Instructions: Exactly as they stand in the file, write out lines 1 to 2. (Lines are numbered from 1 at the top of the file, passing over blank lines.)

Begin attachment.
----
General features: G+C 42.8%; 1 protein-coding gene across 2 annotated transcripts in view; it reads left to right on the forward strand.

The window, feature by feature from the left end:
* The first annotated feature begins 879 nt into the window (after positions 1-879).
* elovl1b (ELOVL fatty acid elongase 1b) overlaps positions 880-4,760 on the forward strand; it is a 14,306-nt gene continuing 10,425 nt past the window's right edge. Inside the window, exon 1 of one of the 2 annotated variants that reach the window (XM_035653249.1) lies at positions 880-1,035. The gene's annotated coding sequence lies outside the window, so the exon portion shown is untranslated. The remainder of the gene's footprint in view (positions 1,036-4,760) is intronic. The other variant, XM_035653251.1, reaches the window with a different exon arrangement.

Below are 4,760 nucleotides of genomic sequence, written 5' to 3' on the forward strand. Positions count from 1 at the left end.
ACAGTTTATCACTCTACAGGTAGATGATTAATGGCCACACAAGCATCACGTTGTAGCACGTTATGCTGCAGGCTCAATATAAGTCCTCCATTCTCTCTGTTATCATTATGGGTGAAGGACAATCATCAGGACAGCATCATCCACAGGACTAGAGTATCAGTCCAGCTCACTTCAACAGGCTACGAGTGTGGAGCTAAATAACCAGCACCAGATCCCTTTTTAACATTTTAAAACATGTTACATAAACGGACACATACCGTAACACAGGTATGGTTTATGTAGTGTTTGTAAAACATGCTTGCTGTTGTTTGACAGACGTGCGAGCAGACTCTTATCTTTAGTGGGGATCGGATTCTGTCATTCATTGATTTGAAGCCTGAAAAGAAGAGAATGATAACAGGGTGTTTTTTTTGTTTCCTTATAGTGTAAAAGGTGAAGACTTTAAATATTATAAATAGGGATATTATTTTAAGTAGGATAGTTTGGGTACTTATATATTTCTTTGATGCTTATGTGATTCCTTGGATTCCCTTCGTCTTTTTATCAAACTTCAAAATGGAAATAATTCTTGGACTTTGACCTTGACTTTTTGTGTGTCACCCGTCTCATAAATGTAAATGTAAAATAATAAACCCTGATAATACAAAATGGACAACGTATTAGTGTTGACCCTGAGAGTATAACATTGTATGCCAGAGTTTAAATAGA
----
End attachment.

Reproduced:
General features: G+C 42.8%; 1 protein-coding gene across 2 annotated transcripts in view; it reads left to right on the forward strand.

The window, feature by feature from the left end: